As It Happens

People leapt for their lives as a 'wall of fire' engulfed a London highrise, witness says

Tim Downie looked describes the 'horror' of watching an apartment tower in his neighbourhood burn with residents still trapped inside.
Smoke billows from Grenfell Tower as firefighters attempt to control a huge blaze in west London. (Daniel Leal-Olivas/AFP/Getty Images)

When Tim Downie was awoken early Wednesday morning by the sounds of sirens, he looked out his window and couldn't believe his eyes. 

"It was just a wall of fire. I'm mean, we're talking about 24 storeys of fire, right at the end of your road," Downie told As It Happens guest host Helen Mann. 

Downie lives down the street from Grenfell Tower, a London apartment tower that was engulfed in flames overnight.

At least 12 people were killed, and 74 others injured — but those numbers are expected to rise as officials don't yet know how many people are missing from the public housing complex.

Eyewitness Tim Downie says the Grenfell Tower blaze was 'a wall of fire.' (Gurbuz Binici/Getty Images)

"Just horror, absolute horror. Just kind of disbelief that that is happening in front of you, and in your home, right in the heart of where you live," Downie said.

"Especially from where we were, and when the wind changes and you kind of start to smell the burning ... that acrid smell of plastic burning. And also that brings with it the voices that you can hear — the cries, the screams of people still inside trying to get out. And then you get the flashes on phones trying to say where they are, and waving in windows. Horrific. Horrific."

Downie and his wife got dressed and ventured outside. They brought bottles of water and coats for the people who had managed to escape the building.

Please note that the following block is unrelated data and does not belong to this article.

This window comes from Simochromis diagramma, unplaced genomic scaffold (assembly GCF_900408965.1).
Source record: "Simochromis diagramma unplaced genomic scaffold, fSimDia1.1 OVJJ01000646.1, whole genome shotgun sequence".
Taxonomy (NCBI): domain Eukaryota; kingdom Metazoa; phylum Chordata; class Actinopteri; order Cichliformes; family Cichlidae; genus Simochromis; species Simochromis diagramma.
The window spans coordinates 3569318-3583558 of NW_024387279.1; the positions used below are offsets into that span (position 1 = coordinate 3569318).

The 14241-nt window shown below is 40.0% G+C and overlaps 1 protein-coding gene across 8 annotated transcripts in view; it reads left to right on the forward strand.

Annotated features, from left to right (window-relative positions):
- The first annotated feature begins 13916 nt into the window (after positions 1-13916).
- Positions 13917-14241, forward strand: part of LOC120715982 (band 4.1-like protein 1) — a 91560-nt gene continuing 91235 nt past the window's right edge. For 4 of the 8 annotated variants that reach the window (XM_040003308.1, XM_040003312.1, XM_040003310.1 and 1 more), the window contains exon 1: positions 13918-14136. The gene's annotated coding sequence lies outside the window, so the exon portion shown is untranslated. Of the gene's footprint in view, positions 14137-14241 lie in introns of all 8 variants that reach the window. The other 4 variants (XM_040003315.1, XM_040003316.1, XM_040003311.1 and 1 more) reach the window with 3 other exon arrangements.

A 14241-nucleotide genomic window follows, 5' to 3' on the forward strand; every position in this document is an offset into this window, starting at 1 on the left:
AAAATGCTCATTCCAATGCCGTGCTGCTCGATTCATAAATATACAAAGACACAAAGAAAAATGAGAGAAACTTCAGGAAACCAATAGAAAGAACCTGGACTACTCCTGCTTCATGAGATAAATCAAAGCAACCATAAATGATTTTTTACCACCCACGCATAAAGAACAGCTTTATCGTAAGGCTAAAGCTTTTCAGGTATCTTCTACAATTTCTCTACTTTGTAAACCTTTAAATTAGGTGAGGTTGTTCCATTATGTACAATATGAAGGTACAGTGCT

From the police cordon, just couple hundred metres away, the horrors of the blaze came into starker focus.

"The most upsetting things that you heard were just kids asking where their school friends are. They didn't know quite what was happening. You see people on the corner just desperate to find out where their sister is, their brother, or aunt — just not knowing what's happening," he said.

"You would also see people holding children out of windows, people dropping them from like the fifth floor. ... People were jumping just to try and survive."

Firefighters, including a friend of his, worked all through the night, struggling to get their equipment near the building, which is located on a narrow street. 

"And the heat," Downie said. "The speed of which this fire took and the sheer heat that comes off it is just incredible."

Firefighters rest near the tower block where they worked throughout the night to rescue people trapped inside. (Toby Melville/Reuters)

There was no immediate word on the cause of the blaze, but angry residents said they had warned local authorities about fire issues at Grenfell Tower.

The housing block, built in 1974, was recently upgraded at a cost of 8.6 million pounds ($14.5 million Cdn), with work finishing in May 2016, according to the Royal Borough of Kensington and Chelsea.

Downie says at the time, residents were speaking out, saying the renovations were not focused enough on improving the building's safety conditions. There was only one stairwell in the 24-storey tower, and the fire's survivors say no alarms sounded.

"There was a lot of disbelief and I think people were just not listened to. The local residents were pushed aside," Downie said.

"It just seems to be an epidemic in this city that the people that are sadly in a situation where they don't have much of a voice are not listened to in any way and I think that is devastating."

Clothing is laid out on the pavement near Grenfel Tower. The community response has been 'incredible,' says neighbourhood resident Tim Downie. (Neil Hall/Reuters)

The neighbourhood support, he said, has been "overwhelming," with people coming together quickly to help those displaced, collecting essential items for people who have lost everything.

Now, he says, the hopes the local community council will follow suit and re-house people in a timely matter, making sure not to split traumatized families apart.

"I think it will be a very defining moment of the area," he said. 

With files from Associated Press and CBC News


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